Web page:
movements to an audio tape and actually act.
Producer John Nathan-Turner was wowed by a demonstration (where
told that eventually the machine would be able to walk on its own) and
to make the robot a new companion.
Unfortunately the thing didn't work very well at all and it was
impressive nor convincing. Heck the
animatronics at Disney's "It's a Small World" ride are more
extraordinary. Basically it looks like a
mannequin that they
sat on a chair or propped against a wall.
I can't fathom why they didn't just use a guy in a suit when
discovered the problems that the machine caused. [End spoilers]
Having complained about all that, there's still a lot to
like in this adventure. Since it's so
short there's not padding; no extended scenes of a companion
some sub-plot that adds little to the action.
It's a short and sweet romp in the past.
The mono soundtrack is very good. It's
clean and clear with no hiss or
background noise to take away from the story.
The dialog is easy to discern and the background music and
never overpowering. Being a mono track,
there's really not much more to say about it.
The full frame video has been cleaned up by the Restoration
Team and looks fine though not stunning.
There's only so much you can do with 27 year old video tape. Some scenes are a bit soft, but generally the
image is clean and the colors are fine. There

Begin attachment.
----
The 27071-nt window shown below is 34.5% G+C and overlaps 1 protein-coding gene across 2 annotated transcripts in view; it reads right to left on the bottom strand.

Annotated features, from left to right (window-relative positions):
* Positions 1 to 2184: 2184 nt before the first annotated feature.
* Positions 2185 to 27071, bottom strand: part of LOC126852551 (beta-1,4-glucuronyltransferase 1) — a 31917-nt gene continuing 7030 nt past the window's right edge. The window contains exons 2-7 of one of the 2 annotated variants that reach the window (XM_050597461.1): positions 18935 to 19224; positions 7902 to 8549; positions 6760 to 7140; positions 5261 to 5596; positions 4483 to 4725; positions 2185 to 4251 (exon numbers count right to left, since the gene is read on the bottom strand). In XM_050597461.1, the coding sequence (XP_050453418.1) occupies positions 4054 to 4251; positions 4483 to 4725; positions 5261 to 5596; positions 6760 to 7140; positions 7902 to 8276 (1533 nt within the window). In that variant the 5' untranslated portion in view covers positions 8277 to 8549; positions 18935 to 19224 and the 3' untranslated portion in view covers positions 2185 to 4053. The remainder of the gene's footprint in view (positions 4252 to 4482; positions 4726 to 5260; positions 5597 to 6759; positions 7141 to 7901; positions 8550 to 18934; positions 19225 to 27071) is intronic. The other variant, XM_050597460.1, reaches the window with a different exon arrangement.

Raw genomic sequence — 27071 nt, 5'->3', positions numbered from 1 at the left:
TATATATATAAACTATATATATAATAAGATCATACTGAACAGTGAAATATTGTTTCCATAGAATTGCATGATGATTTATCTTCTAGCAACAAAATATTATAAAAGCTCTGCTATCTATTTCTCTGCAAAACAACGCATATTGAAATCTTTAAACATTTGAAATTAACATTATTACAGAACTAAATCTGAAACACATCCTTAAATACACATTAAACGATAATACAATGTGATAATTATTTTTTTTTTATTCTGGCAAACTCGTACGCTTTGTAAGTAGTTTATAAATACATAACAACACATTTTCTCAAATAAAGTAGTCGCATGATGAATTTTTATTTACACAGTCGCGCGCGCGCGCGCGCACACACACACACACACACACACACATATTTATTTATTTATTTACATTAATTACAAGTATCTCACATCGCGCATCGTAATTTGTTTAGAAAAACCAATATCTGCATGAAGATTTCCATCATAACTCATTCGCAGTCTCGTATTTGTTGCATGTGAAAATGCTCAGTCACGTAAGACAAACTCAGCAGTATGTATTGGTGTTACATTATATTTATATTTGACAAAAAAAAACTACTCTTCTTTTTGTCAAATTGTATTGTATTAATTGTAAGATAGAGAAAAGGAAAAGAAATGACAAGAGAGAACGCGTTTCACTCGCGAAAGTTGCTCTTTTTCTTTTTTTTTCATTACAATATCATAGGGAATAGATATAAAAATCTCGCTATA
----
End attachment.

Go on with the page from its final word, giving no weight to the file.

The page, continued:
is a section where guards with red capes enter a room, and the bright
blooms pretty noticeably. That was the
biggest defect however. If you've seen
the other restored Davison era stories, then you'll know what to expect.
Even with a (arguably) minor two-part story, the BBC has
come up with some nice extras. Honestly,
no one would have blamed them if they had released this as a bare bones
but I'm really glad they went the extra mile to create some added
content. First off are two commentary
tracks, one with
Peter Davison, Isla Blair (Isabella) and the script editor Eric Saward and
(on episode one only) with director Tony Virgo.
The first is the more interesting of the two, though it is a
back commentary than some of Davison's.
There are some nice anecdotes about the filming (though Davison
he doesn't remember a lot aside from the cold conditions when they shot
exterior scenes) and especially about the robot Kamelion.
That's followed by a pair of
featuettes. Kamelion - Metal Man looks at
the robot companion who never quite worked as well as they had hoped. This 14 minute documentary interviews the
robot's co-creator Chris Padmore as well as Peter Davison (who said
that he was
never in favor of using the machine), script editor Eric Saward, and
others. It's a nice look behind the
scenes at an idea that just didn't quite work.
The other bonus featurette is Magna
Carta, a 22 minute look at the
historic document, how it came about, and what its impact has been on
civilization. It was informative and
unambiguously contradicts the Doctor in this story.
(He said King John was all for signing the
agreement, but he wasn't and quickly tried to get out of it.)
The only problem is that they thought it would be cleaver to present
the scenes from the story in blurry black and white (cropped to 16 X 9
too). That made it hard to watch the otherwise nice feature.
The story also comes with an optional pop up trivia tracks
that's filled with information. Some of
it is minutia, the date the episodes were filmed and ever the time that
shoots wrapped, but also background info on the supporting and
characters and it points out on screen gaffs.
These are wonderful. There's also
a photo gallery, the Radio Times listings (in .pdf format) and an
While there are a few plot holes, this is still a fun
story. I just wish it had lasted a bit
longer. Presented at a budget price,
this is a nice offering with a couple of solid video featurettes
the one on Kamelion). Give this disc a